A few days later, I almost teared up again when one member of the Oregon District Attorneys Association came out against the sheriffs’ and police chiefs’ proposal to reduce drug possession felonies to misdemeanors. Sadly, I half-expected it. Even today, when we know so much more about the nature of addiction and the long-term impact of traumatic experience, including the trauma of arrest and incarceration, some prosecutors’ instincts are to respond to proposals for reform with a parade of horribles. You’ve heard them all before – the frightening claims about what will happen if we treat people with addictions as members of our community who need help, not as criminals. Usually, these stories are heavy on innuendo and light on reliable facts or data. They sometimes convey the very real suffering faced by individual drug users, their families and communities, but then they make unsupported claims about how a criminal conviction will make things better.
In my more uncharitable moods, I suspect these prosecutors of making a cynical attempt to preserve their extraordinary power – the power to leverage plea deals, the power to prop up “zero tolerance” policies that bear no relation to how people experience addiction, the power that comes with being able to say “I’ve been tough on criminals” the next time they are up for re-election. But maybe it comes from not having to consider what happens after they have chalked up yet another conviction. Police and sheriffs don’t have that luxury. In their daily work, they see what happens to already vulnerable people who are saddled with lifelong criminal records.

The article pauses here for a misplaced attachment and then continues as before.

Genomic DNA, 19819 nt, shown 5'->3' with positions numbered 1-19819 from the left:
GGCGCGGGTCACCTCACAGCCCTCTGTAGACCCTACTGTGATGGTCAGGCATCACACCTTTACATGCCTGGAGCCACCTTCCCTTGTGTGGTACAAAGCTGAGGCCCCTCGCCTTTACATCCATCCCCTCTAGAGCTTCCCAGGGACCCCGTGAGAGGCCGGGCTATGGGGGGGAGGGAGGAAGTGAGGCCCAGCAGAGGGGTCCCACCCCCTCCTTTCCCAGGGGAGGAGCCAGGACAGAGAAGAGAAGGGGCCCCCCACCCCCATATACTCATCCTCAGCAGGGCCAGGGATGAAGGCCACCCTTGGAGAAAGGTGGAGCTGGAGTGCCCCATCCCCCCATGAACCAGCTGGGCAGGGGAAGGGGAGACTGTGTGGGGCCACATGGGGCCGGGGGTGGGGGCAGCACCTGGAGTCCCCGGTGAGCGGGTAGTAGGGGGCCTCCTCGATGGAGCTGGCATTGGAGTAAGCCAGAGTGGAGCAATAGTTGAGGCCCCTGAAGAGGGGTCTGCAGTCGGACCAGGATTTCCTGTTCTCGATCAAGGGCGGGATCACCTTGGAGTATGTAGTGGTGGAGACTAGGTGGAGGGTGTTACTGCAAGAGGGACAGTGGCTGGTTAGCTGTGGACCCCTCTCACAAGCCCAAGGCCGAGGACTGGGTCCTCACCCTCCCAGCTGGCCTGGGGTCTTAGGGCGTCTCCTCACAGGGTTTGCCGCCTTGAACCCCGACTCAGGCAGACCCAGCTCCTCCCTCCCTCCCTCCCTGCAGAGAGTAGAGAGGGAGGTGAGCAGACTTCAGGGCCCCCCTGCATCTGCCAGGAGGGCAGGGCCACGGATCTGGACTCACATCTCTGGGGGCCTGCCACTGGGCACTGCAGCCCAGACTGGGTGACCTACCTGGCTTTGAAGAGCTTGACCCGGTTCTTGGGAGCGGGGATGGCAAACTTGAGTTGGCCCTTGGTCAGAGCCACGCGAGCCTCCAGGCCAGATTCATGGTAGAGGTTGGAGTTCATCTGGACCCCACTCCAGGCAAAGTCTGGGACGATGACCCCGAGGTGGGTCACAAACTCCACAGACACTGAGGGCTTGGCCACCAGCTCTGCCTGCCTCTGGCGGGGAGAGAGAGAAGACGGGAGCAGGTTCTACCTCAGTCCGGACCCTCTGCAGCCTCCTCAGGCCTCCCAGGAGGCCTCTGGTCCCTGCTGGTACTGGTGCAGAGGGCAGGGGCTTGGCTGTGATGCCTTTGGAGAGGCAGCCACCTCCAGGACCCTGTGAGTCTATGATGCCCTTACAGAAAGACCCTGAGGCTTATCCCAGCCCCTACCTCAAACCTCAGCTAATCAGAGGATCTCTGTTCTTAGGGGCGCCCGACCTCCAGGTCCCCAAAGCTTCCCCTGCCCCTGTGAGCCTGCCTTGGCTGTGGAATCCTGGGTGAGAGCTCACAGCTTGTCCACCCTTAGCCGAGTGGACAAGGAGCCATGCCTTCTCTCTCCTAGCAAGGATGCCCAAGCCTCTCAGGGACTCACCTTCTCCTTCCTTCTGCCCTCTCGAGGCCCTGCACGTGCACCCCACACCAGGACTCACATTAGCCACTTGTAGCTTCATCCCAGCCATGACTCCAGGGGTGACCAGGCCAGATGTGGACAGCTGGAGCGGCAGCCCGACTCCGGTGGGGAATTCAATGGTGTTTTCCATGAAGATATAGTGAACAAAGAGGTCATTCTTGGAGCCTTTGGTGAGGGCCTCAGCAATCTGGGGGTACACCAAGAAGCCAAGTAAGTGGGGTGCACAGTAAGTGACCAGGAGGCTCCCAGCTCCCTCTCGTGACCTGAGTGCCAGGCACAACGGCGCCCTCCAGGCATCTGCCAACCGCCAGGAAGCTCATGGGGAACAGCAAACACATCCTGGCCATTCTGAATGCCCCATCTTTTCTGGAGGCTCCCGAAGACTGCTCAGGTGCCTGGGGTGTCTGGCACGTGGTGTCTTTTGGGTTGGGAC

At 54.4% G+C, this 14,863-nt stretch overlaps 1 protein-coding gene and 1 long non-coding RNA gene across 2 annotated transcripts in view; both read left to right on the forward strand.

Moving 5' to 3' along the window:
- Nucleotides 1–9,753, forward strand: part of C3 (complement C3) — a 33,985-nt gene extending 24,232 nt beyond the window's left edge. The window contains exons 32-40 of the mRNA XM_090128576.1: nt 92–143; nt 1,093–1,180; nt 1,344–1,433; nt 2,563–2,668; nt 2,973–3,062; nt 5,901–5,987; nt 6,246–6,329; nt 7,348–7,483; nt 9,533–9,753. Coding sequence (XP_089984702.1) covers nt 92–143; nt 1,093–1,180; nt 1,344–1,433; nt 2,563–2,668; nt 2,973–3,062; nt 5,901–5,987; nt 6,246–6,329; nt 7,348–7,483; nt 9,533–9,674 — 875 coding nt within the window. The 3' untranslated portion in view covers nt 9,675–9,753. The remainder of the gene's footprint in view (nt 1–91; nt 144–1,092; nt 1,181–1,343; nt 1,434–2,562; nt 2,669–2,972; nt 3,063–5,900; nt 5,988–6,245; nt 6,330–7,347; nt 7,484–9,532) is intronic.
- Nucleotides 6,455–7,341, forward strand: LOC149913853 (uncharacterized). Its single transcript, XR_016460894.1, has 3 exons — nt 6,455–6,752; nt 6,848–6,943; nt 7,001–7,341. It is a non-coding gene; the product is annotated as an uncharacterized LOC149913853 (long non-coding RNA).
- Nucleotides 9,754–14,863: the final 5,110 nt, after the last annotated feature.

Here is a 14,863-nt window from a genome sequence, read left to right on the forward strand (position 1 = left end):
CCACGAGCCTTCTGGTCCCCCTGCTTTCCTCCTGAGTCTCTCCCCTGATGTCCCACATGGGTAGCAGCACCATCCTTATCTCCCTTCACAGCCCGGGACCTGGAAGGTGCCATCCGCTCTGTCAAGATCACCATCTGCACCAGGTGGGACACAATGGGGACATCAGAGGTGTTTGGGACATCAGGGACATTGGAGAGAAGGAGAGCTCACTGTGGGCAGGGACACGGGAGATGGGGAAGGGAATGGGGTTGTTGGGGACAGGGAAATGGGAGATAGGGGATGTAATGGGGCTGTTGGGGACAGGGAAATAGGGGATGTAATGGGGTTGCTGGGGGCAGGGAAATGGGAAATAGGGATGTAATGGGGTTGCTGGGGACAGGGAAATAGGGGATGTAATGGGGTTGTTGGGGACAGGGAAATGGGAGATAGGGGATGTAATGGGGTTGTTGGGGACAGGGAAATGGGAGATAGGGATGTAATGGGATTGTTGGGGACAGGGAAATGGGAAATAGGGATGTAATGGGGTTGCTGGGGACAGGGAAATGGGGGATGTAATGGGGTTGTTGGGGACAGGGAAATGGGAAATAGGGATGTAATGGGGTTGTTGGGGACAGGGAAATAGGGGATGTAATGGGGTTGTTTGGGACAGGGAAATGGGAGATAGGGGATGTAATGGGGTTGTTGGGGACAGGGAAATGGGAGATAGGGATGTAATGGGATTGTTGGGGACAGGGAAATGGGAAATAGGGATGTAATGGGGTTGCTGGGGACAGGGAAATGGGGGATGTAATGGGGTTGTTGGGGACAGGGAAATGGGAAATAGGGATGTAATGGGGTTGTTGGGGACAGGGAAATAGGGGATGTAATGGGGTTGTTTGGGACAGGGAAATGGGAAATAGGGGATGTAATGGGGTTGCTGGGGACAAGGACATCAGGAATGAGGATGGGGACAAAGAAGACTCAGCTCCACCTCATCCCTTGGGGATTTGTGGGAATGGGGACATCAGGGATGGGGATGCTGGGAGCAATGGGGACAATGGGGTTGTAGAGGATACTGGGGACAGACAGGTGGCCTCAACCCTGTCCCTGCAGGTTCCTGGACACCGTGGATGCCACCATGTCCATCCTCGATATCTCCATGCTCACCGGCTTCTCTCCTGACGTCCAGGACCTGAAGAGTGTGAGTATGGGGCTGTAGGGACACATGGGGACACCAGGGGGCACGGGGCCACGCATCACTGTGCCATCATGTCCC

FURTHER READING: The prosecutor: the most powerful person in the room
But there is light at the end of the seemingly endless tunnel created by the war on drugs. Some top prosecutors are imagining new ways in which they can be part of a solution that addresses addiction as a health issue and people who use drugs as deserving of help, not jail or prison. Marion County District Attorney Walt Beglau explained his support for alternatives to incarceration stating, “I’m tired of building felony resumes. We’re not tackling the root of the behavior.”